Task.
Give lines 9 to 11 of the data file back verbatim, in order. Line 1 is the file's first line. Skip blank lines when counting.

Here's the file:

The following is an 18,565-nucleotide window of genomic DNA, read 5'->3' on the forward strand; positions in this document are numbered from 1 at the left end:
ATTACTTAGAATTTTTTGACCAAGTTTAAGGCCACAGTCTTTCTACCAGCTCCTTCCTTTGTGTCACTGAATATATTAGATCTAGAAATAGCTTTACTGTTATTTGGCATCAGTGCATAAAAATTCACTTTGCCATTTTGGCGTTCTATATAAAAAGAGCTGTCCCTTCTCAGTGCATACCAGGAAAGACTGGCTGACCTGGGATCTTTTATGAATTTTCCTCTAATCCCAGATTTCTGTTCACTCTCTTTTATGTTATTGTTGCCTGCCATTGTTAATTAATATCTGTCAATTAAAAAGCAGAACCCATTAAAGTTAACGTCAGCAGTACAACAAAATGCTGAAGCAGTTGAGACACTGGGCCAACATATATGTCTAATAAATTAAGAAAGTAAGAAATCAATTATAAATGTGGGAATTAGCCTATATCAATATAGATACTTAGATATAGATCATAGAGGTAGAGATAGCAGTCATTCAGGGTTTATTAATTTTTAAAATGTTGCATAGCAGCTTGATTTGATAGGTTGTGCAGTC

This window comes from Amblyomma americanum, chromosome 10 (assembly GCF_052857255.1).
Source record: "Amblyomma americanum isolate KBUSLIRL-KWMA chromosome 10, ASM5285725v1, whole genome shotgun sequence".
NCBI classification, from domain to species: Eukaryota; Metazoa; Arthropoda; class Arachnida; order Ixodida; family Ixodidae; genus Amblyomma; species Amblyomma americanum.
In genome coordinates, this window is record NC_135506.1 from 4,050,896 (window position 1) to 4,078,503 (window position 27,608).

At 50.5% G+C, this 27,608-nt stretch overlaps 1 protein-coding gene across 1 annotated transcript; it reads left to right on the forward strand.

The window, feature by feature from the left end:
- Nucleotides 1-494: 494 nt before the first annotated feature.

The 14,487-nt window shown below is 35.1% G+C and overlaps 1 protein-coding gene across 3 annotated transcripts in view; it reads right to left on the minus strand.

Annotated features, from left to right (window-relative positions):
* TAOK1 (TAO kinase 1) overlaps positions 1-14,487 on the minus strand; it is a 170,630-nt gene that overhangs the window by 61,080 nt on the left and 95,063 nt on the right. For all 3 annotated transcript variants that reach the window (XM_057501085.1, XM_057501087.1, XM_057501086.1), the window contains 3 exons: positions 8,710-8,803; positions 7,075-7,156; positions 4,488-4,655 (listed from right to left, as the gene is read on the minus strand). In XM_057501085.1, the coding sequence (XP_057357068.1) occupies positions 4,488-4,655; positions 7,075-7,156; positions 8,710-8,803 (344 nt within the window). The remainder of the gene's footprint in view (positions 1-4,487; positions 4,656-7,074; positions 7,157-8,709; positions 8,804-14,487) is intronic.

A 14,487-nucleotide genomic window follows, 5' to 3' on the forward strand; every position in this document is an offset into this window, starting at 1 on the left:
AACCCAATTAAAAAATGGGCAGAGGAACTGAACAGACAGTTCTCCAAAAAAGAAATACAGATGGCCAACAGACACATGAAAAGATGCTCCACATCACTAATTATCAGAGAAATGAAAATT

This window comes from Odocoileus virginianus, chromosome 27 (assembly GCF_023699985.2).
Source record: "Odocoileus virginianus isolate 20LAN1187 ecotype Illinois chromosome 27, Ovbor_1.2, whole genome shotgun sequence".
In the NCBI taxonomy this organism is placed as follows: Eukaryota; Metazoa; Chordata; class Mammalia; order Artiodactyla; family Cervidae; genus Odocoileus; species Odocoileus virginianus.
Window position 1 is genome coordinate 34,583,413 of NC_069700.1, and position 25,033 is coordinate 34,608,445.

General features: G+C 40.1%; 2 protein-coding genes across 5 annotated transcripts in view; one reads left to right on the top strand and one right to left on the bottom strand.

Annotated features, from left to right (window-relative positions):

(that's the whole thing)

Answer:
- Nucleotides 1-494: 494 nt before the first annotated feature.

The 14,487-nt window shown below is 35.1% G+C and overlaps 1 protein-coding gene across 3 annotated transcripts in view; it reads right to left on the minus strand.

Annotated features, from left to right (window-relative positions):